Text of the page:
unemployment rate at about 13 percent, well above the national average, 
we need to do everything we can to provide veterans with career 
opportunities. The America COMPETES Reauthorization Act establishes a 
new postdoctoral research

[[Page H3446]]

fellowship program at the National Science Foundation. This program 
will award competitive, merit-based research fellowships for up to 3 
years to graduates who have recently completed a doctoral degree in a 
field supported by the foundation. My amendment will instruct the 
director of the foundation to give consideration to the goal of 
promoting participation by veterans when evaluating applications.
  Many of our Nation's veterans specialize in science and engineering 
fields during their service in the military, and some of them even had 
the opportunity to pursue advanced degrees in these fields during their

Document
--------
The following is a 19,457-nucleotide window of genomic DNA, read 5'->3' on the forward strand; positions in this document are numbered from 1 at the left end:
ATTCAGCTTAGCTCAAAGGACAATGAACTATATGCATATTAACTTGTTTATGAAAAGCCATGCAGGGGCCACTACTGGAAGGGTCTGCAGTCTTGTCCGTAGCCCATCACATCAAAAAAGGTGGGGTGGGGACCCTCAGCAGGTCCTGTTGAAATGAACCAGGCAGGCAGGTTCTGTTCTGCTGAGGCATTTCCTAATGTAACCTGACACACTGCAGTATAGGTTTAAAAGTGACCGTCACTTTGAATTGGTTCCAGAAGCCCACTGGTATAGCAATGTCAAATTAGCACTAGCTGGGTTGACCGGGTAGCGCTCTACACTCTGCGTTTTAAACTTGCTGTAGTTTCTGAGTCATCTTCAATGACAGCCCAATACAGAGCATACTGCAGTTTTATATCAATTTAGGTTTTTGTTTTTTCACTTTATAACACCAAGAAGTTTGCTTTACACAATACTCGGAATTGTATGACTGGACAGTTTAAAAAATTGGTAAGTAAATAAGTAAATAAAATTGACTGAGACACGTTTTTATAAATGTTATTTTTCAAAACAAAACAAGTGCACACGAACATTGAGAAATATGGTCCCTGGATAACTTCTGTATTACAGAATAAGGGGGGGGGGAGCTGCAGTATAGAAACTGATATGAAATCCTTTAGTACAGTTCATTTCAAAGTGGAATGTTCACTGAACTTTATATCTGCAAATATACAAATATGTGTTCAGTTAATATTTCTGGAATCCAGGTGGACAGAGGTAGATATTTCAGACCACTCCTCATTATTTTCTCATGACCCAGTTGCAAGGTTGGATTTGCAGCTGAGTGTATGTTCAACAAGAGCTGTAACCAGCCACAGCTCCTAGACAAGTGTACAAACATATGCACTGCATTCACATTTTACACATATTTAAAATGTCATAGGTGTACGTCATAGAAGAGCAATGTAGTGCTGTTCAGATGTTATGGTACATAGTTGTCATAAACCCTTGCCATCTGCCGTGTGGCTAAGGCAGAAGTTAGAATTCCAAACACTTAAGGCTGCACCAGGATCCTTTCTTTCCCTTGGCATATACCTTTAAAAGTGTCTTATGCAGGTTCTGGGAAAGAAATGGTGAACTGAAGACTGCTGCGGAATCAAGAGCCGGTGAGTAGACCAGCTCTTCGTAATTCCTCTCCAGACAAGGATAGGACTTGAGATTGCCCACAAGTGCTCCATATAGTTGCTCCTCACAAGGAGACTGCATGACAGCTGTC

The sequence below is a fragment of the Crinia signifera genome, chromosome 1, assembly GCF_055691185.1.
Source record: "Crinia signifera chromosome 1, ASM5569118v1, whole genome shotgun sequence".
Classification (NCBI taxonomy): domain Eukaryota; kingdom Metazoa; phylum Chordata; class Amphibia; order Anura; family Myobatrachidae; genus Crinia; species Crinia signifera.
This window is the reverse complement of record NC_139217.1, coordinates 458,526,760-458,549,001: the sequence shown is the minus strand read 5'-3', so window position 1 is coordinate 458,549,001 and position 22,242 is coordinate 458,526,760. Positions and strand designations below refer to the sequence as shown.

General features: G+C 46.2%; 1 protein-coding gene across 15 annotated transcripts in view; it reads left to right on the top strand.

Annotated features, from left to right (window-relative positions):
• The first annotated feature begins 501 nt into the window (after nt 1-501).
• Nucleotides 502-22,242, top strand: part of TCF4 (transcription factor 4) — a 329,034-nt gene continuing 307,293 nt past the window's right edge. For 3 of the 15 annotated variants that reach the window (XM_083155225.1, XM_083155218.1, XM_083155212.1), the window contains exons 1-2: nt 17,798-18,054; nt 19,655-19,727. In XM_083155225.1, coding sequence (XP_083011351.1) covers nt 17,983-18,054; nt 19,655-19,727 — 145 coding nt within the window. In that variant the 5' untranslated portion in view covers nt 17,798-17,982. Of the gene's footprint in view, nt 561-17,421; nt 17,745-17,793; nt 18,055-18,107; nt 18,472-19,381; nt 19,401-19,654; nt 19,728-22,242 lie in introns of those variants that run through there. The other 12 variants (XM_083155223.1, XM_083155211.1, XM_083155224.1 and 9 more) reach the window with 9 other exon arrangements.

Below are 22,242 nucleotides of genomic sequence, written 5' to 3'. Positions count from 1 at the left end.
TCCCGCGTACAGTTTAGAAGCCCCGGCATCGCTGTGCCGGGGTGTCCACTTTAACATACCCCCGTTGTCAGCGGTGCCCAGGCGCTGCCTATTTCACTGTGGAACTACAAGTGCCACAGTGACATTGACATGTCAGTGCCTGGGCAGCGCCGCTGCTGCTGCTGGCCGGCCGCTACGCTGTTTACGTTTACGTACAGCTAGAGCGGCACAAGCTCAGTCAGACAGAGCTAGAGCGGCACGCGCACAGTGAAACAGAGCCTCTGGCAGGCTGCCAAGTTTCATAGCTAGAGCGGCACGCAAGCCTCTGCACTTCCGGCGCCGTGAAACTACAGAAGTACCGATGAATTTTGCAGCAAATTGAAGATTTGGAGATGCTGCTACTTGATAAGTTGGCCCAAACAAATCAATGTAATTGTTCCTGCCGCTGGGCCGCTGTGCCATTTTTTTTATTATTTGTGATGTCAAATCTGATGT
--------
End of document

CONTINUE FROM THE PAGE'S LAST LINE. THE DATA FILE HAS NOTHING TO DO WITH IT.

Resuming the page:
service. Others choose to continue their education in science and 
engineering by pursuing doctorate degrees after they leave Active Duty. 
My amendment will help these uniquely qualified veterans build careers 
in science and engineering by encouraging them to compete for the new 
National Science Foundation postdoctoral research fellowships 
established by this bill. When our veterans ask for the opportunity to 
continue serving their country in the next generation of jobs, we 
should give them that chance, which is what my amendment seeks to do.
  Once again, I thank Chairman Gordon and his staff for working with me 
on this amendment, and I ask for the support of my colleagues.
  Madam Chair, I reserve the balance of my time.
  Mr. HALL of Texas. Madam Chairwoman, I rise to claim time in 
opposition to this amendment, although I do not oppose it.
  The Acting CHAIR. Without objection, the gentleman is recognized for 
5 minutes.
  There was no objection.
  Mr. HALL of Texas. In fact, I'm in strong support of the amendment, 
as it reemphasizes language that I had accepted at the full committee 
markup and is now included in title VII. In my opinion, we can't do 
enough to assist our veterans who are returning to school after putting 
their lives on the line so that all of us can enjoy the freedoms that